Stocks faded in the final hour of trading Tuesday to finish lower following news that Greek depositors withdrew 700 million euros from the nation’s banking system and after Greece’s leaders failed to agree on a coalition government.
The S&P 500 closed at 3-month lows, while the Dow logged its ninth loss in the last 10 sessions. Major averages are on pace for their biggest monthly losses since last September.
According to a transcript, Greek depositors recently withdrew 700 million euros from the nation’s local banks, said President Karolos Papoulias, though the exact timing of the transfer was unclear.
“I think people need to prepare for the eventual removal of Greece from the EU and investors are getting ahead of that before they’re forced to,” said Matthew McCormick, vice president and portfolio manager at Bahl & Gaynor Investment Counsel on CNBC’s “Closing Bell.” “It’s a political market and an event-driven market.”
The CBOE Volatility Index, widely considered the best gauge of fear in the market, briefly spiked above 22.
All 10 S&P sectors finished in negative territory, led by energy and materials.
Earlier, Greek politicians failed to form a coalition government during their final talks, pushing the Athens Composite Index to a new 22-year low. A caretaker government is likely to be formed pending a new election next month. The euro fell below $1.28 following the announcement and European closed at new 2012 lows.
“The fundamental structural issues in Europe are still there and they’re not going to go away…they’ll continue to kick the can down the road because they’re only doing just enough to get by,” said Matt Lloyd, chief investment strategist at Advisors Asset Management.
Meanwhile, German GDP grew 0.5 percent in the first quarter as exports helped the economy bounce back from a contraction in the previous quarter.
“But two things that will change my attitude about this market is if we see a depression in Europe and a hard-landing in China,” he cautioned.
While Lloyd expects volatility to continue, he says investors should take advantage of the dips. In particular, he likes techs, consumer discretionary and some financials including JPMorgan.
JPMorgan [JPM 36.24 0.45 (+1.26%) ] shares gained, after being punished in the last few sessions following the bank’s disclosure of a $2 billion trading loss. Meanwhile, CEO Jamie Dimon won a shareholder endorsement of his pay package and was above to keep his post as chairman of the board.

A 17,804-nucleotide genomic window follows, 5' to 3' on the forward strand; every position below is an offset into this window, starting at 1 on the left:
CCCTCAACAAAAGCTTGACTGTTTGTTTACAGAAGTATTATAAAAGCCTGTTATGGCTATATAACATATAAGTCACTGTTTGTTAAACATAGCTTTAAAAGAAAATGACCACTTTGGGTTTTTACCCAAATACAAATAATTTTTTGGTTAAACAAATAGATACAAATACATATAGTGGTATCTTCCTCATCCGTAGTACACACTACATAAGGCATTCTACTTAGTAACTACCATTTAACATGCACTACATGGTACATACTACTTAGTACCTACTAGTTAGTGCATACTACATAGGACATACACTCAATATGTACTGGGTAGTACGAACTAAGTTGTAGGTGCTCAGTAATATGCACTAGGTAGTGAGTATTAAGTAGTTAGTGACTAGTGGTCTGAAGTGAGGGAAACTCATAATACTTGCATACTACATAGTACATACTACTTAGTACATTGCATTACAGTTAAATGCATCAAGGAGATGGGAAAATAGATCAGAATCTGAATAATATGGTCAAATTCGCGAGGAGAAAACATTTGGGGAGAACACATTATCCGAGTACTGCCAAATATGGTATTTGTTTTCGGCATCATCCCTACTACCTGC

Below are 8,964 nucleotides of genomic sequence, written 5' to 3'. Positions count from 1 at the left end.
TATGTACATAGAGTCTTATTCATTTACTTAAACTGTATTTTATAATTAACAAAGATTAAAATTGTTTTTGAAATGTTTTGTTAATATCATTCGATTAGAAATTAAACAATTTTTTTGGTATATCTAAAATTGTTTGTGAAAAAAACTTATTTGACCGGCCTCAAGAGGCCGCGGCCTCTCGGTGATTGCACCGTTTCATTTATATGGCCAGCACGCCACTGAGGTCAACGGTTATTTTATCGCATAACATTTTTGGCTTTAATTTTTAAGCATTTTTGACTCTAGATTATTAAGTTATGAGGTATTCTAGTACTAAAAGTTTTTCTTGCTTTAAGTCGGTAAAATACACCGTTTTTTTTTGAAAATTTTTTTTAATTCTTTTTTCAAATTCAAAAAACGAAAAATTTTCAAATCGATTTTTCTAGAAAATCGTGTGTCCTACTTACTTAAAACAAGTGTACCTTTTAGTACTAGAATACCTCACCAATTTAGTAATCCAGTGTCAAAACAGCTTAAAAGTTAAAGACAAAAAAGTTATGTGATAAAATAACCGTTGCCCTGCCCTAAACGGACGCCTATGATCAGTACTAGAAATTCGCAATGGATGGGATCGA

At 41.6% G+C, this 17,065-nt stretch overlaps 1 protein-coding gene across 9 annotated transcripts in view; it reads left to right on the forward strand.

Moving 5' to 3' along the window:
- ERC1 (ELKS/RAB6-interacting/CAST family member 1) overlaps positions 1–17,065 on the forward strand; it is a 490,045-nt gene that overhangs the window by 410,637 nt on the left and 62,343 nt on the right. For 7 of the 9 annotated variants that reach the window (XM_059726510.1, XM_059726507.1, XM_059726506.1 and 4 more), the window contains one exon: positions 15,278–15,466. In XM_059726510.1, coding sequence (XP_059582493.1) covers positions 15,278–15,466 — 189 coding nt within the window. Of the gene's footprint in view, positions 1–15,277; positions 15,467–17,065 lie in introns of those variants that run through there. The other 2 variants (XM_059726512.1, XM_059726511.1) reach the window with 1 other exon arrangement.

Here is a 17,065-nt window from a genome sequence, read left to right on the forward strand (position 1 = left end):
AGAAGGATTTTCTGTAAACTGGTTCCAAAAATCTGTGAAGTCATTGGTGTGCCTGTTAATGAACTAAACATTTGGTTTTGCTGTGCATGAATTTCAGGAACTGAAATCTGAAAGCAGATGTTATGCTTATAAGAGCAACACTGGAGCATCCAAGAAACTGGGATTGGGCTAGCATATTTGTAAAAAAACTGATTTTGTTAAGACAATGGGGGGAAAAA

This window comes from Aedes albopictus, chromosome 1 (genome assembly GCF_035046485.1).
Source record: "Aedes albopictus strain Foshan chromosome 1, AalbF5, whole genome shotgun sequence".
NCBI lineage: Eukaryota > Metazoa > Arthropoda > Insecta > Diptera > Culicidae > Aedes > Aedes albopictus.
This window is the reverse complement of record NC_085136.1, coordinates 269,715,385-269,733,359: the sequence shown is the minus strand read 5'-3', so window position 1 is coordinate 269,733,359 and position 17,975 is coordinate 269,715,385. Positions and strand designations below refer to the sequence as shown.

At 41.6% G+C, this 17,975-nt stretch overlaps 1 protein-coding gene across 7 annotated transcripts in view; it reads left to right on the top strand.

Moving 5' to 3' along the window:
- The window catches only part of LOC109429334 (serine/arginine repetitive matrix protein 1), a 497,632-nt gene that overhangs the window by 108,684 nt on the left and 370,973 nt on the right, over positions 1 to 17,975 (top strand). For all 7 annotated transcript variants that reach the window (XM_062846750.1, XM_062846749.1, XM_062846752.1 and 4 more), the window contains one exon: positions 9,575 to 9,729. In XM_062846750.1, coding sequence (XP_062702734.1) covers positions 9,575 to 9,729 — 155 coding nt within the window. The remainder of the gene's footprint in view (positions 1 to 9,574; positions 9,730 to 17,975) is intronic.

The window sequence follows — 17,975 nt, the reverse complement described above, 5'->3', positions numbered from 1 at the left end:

Chesapeake Energy [CHK 14.65 -0.87 (-5.61%) ] tumbled after the natural gas producer said it will increase its borrowing to $4 billion as it faces a liquidity crunch. In addition, Standard & Poor’s cut its rating on the firm to “BB-” from “BB,” one notch lower into “junk” status.
On the economic front, homebuilder sentiment jumped to 29 in May from 24 in April, according to the National Association of Home Builders/Wells Fargo Housing Market index, beating expectations for 26 and hitting a 5-year high. Major homebuilders including KBHome [KBH 7.98 0.09 (+1.14%) ], DRHorton [DHI 17.33 0.43 (+2.54%) ] and Lennar [LEN 29.16 0.79 (+2.78%) ] rallied.
TJX [TJX 42.45 2.75 (+6.93%) ] rallied to lead the S&P 500 gainers after the parent company of T.J. Maxx posted better-than-expected earnings and boosted its full-year guidance. Meanwhile, Saks [SKS 10.05 --- UNCH ] fell after the upscale department-store chain warned that gross margin will fall in the current quarter.
Retailer JCPenney [JCP 33.32 -0.22 (-0.66%) ] is scheduled to post earnings after the bell.
Facebook increased its IPO range to raise more than $12 billion, valuing the social-network giant at roughly $104 billion. The firm is scheduled to price its shares on Thursday and begin trading on Friday.
Also on the economic front, Empire State manufacturing index rebounded in May, according to the New York Federal Reserve.
Consumer prices were flat in April, in line with economists’ expectations, while retail sales edged up slightly as the boost from an unusually warm winter faded. And business inventories gained slightly to a record $1.58 trillion, according to the Commerce Department.